According to the U.S. Department of Justice, Drug Enforcement Association, “The abuse of prescription drugs – especially controlled substances – is a serious social and health problem in the United States today.” The DEA’s message to pharmacists: “You have a legal responsibility to acquaint yourself with the state and federal requirements for dispensing controlled substances.” The DOJ also explains to pharmacists that they have a legal and ethical responsibility to uphold the law and protect society from drug abuse.

    With the above in mind, the DEA instructs pharmacists to: 1) know the prescriber; 2) know the prescriber’s signature; 3) know the patient; 4) check the dates on prescription orders; and 5) whenever there’s a question, call the prescriber. The DEA also tells pharmacists to find out which drugs are popular on the streets and which drugs are being resold in their area.

    Prescription Forgery/Fraud

    How are prescriptions being forged? Let's take a look at the common types of prescription forgeries:

    • Patients are stealing their doctors’ prescription pads and writing prescriptions.
    • Some patients are altering their doctor’s prescription to increase the dosage or number of pills dispensed.
    • Some drug abusers will steal their doctor’s prescription pad and have the callback number altered, so the pharmacist reaches the patient when they make queries.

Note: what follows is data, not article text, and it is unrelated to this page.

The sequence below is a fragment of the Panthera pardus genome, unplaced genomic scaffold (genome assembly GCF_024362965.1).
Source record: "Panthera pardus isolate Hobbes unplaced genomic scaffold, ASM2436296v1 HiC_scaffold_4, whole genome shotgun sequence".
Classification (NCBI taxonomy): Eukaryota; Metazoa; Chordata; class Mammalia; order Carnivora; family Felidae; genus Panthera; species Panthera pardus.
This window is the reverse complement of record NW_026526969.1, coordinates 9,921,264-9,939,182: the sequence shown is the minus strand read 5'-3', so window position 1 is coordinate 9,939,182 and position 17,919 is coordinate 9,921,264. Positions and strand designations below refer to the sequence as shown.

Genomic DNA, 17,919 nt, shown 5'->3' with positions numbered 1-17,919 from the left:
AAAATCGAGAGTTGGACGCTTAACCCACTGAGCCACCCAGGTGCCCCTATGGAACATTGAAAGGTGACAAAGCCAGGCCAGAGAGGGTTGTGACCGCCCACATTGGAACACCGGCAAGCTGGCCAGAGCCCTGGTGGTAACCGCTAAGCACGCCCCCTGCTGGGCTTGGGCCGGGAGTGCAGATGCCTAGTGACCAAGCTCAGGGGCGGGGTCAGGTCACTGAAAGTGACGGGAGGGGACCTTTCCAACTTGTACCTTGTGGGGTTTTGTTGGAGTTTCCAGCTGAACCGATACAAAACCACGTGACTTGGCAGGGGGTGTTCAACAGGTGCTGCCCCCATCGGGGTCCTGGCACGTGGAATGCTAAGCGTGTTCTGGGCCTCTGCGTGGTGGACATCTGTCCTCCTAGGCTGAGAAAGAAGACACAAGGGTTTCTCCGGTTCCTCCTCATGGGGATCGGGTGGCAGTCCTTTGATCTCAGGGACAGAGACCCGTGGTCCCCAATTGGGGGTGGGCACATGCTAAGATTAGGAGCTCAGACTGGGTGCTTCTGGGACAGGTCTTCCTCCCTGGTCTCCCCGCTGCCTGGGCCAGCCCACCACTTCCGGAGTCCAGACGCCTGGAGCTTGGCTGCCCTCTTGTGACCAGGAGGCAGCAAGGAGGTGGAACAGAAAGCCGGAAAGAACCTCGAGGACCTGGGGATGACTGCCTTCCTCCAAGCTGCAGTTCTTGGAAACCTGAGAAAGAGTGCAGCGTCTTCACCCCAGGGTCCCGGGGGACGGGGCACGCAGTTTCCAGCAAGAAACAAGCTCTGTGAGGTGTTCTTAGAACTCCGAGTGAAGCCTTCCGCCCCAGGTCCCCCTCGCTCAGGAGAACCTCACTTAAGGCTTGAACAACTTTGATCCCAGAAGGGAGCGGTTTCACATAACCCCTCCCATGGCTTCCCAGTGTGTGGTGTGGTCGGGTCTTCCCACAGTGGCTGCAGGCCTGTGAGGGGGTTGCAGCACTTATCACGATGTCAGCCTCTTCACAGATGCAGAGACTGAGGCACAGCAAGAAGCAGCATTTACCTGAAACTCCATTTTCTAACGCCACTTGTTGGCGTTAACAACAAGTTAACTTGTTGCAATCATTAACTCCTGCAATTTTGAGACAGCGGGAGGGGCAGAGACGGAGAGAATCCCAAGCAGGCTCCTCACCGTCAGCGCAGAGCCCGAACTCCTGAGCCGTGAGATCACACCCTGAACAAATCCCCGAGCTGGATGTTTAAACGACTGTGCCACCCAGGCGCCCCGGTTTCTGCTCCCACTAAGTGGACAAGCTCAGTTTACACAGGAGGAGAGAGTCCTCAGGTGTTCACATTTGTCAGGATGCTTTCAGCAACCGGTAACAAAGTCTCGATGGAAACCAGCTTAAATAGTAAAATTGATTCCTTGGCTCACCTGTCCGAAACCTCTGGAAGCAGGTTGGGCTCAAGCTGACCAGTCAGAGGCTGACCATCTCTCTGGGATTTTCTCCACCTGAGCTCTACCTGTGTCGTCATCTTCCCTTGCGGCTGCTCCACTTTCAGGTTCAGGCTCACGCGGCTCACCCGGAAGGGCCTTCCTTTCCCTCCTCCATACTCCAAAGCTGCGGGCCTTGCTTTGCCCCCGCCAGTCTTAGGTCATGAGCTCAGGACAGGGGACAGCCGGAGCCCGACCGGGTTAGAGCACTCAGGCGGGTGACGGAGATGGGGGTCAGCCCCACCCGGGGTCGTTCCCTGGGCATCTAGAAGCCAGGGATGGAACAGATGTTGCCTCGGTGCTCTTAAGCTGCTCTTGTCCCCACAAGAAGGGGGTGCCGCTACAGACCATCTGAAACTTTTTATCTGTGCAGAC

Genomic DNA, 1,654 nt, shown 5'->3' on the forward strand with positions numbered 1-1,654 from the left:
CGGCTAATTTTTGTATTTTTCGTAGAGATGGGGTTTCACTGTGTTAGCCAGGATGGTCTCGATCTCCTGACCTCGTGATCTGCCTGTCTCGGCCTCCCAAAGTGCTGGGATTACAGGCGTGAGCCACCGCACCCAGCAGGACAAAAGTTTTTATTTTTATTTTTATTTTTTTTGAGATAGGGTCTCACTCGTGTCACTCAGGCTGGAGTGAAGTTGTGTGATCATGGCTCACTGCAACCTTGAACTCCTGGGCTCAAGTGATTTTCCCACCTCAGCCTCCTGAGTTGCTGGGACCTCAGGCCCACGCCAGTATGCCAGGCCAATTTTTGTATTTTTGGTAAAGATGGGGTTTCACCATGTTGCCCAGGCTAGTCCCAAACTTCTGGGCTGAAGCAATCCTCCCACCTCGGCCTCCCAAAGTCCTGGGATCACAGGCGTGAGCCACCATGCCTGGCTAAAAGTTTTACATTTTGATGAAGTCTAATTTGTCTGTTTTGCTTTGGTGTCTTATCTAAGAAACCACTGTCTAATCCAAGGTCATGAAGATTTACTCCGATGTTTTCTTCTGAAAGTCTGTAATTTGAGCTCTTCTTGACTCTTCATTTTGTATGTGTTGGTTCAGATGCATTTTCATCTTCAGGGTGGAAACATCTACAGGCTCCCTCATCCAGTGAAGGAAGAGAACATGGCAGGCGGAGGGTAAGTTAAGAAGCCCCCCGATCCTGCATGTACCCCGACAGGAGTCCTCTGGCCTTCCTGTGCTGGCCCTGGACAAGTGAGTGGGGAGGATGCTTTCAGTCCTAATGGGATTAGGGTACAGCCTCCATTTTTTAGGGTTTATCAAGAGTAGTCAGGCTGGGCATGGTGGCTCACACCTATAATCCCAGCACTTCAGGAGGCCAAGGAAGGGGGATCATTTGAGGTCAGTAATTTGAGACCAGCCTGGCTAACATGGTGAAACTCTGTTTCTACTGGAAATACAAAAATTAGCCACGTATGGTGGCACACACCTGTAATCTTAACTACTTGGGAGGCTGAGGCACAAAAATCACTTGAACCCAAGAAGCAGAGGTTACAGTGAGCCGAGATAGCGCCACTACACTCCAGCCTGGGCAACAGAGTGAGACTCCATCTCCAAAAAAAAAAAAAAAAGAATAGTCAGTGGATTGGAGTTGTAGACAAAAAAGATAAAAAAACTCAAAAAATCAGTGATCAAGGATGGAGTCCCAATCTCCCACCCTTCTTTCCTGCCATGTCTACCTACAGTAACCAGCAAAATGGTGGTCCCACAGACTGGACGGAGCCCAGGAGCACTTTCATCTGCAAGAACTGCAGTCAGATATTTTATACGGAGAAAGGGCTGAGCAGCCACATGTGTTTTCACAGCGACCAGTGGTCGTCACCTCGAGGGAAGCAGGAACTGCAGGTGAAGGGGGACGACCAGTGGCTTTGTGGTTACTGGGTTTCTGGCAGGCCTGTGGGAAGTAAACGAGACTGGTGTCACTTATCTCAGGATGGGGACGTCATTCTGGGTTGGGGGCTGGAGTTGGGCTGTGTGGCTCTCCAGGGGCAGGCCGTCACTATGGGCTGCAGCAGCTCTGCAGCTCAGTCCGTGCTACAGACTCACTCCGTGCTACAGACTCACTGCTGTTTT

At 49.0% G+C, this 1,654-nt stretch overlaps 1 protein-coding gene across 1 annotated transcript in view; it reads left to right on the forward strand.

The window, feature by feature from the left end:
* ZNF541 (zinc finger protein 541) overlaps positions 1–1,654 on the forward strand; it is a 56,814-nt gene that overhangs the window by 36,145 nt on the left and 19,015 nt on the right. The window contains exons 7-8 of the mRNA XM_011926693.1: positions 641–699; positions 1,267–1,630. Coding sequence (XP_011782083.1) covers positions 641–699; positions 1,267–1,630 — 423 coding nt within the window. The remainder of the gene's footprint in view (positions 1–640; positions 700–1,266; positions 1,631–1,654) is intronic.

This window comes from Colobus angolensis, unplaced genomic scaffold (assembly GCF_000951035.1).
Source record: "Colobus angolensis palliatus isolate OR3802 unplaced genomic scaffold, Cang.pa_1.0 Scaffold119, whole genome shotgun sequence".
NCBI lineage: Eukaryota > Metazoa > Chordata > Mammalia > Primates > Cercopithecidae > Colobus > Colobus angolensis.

• Some people will call in their own prescriptions to pharmacies.

    Drug abusers are not above leaving telltale signs of fraud. Often, mistakes are made and drug abusers are caught. Common red flags for prescription drug fraud include a patient receiving a suspiciously large number of prescriptions, the patient returns for refills too often, a prescription that should have lasted 30 days is running out after a week or two or even daily, the patient is picking up prescriptions for antagonistic drugs (depressants and stimulants) at the same time, patient keeps trying to pick up prescriptions for multiple people, or a number of strangers suddenly show up to pick up prescriptions from the same physician – people who do not live in the community.

    Doctor Shopping

    One recent phenomenon with regard to prescription pill abuse is what is known as doctor shopping. This is a practice of going to multiple different doctors about the same illness of symptoms in an attempt to gain multiple prescriptions. Usually, if someone is doctor shopping, it's from an addiction to a certain prescription and in many cases, the patient may exaggerate their symptoms or may fabricate them entirely. Common drugs that are abused in this process include painkillers and sedatives.

    If you’re facing criminal charges for illegally possessing a prescription drug or for trying to sell prescription drugs on the street, contact Thomas & Paulk, P.A. at once to set up a consultation with a Tampa prescription drug crime attorney.

    Let our former prosecutors defend you – call (813) 321-7323 today! We offer free, confidential consultations.